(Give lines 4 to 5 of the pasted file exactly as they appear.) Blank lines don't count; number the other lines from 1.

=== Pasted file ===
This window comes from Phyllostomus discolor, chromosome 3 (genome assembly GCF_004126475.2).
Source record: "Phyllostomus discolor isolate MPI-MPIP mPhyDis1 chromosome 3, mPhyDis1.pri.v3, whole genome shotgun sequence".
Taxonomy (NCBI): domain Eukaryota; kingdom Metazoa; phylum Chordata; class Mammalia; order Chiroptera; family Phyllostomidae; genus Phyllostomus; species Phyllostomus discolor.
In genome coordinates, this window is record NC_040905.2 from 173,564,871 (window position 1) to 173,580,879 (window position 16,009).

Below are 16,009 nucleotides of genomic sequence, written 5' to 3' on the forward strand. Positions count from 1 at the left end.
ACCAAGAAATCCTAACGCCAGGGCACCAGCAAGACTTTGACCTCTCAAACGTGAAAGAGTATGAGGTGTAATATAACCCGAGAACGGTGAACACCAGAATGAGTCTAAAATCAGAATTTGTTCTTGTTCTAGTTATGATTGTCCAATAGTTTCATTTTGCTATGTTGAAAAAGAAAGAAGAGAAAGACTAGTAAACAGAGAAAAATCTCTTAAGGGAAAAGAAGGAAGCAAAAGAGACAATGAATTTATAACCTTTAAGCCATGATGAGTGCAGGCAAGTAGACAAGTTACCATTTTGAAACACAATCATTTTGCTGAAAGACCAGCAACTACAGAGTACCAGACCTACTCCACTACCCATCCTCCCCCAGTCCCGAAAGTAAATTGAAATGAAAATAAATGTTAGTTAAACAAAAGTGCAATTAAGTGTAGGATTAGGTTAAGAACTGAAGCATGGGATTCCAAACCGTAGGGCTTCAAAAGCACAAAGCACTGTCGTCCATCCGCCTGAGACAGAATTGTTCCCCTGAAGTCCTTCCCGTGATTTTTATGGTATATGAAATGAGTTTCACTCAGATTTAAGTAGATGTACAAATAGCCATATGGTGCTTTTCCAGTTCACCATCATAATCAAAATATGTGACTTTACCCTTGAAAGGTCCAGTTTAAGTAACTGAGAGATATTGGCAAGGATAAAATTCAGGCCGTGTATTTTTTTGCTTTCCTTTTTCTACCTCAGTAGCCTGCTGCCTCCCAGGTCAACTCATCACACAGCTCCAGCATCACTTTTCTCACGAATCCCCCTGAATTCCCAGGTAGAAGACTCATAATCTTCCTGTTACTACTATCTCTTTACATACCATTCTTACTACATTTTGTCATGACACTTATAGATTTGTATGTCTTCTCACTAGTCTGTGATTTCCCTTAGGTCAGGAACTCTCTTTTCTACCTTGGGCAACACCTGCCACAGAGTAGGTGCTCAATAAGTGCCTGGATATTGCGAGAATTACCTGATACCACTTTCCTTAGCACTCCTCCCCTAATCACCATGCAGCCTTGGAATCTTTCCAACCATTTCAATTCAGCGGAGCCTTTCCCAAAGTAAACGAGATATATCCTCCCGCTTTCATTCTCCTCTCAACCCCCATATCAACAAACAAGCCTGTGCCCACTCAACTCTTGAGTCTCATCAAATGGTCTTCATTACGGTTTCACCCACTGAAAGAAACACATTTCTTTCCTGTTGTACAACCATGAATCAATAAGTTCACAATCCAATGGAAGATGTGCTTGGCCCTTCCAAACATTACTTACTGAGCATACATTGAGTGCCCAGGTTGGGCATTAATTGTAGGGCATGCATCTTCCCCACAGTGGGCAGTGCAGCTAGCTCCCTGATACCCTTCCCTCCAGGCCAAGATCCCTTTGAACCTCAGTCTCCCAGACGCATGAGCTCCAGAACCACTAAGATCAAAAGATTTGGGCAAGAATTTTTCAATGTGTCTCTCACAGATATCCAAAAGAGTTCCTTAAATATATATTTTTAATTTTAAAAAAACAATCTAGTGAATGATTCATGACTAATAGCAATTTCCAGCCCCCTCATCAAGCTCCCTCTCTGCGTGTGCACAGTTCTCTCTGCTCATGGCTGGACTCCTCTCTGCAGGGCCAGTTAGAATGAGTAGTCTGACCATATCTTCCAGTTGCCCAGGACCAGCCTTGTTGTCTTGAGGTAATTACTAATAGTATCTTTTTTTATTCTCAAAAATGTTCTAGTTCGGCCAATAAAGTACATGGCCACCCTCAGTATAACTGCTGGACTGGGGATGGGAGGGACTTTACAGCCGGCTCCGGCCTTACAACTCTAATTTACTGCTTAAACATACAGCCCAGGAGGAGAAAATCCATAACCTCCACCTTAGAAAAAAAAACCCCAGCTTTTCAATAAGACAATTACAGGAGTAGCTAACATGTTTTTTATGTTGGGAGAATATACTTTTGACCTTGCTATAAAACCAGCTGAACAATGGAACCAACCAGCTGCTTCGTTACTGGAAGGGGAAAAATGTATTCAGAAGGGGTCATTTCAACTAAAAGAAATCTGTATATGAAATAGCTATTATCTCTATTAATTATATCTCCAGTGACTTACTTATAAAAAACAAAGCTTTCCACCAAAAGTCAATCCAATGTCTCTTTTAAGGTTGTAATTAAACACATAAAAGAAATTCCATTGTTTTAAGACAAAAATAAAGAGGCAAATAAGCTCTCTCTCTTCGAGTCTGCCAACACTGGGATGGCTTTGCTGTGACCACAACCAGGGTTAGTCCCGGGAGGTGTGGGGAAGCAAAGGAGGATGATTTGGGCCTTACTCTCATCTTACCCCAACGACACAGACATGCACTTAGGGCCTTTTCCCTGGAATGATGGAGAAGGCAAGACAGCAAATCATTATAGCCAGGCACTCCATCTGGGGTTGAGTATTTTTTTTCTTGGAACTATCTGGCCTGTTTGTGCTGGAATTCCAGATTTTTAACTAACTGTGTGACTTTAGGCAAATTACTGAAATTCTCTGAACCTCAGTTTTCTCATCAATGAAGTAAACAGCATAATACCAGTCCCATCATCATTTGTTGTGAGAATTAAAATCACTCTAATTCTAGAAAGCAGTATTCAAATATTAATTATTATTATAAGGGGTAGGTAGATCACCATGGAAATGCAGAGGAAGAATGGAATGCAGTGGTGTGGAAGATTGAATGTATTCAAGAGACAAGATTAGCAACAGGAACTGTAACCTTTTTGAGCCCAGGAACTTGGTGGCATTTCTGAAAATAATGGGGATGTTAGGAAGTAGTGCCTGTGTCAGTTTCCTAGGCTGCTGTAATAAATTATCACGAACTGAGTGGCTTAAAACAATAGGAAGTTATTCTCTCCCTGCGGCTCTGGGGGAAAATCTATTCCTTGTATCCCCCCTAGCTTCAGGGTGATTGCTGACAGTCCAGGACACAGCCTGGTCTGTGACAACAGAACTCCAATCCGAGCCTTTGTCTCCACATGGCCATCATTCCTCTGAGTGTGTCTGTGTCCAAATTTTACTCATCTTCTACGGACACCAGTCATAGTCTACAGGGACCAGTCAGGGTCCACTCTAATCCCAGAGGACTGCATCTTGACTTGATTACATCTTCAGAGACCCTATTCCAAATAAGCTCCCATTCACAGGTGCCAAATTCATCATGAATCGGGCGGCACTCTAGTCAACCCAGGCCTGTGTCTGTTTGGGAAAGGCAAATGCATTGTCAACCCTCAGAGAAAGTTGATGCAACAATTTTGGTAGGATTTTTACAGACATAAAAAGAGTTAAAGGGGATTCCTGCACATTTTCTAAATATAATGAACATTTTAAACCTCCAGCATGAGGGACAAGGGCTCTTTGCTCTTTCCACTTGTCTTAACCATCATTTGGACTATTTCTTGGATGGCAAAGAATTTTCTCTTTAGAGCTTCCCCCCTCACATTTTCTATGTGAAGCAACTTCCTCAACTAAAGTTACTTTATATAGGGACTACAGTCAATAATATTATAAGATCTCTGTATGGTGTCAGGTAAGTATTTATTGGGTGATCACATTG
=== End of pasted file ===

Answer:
In genome coordinates, this window is record NC_040905.2 from 173,564,871 (window position 1) to 173,580,879 (window position 16,009).

Below are 16,009 nucleotides of genomic sequence, written 5' to 3' on the forward strand. Positions count from 1 at the left end.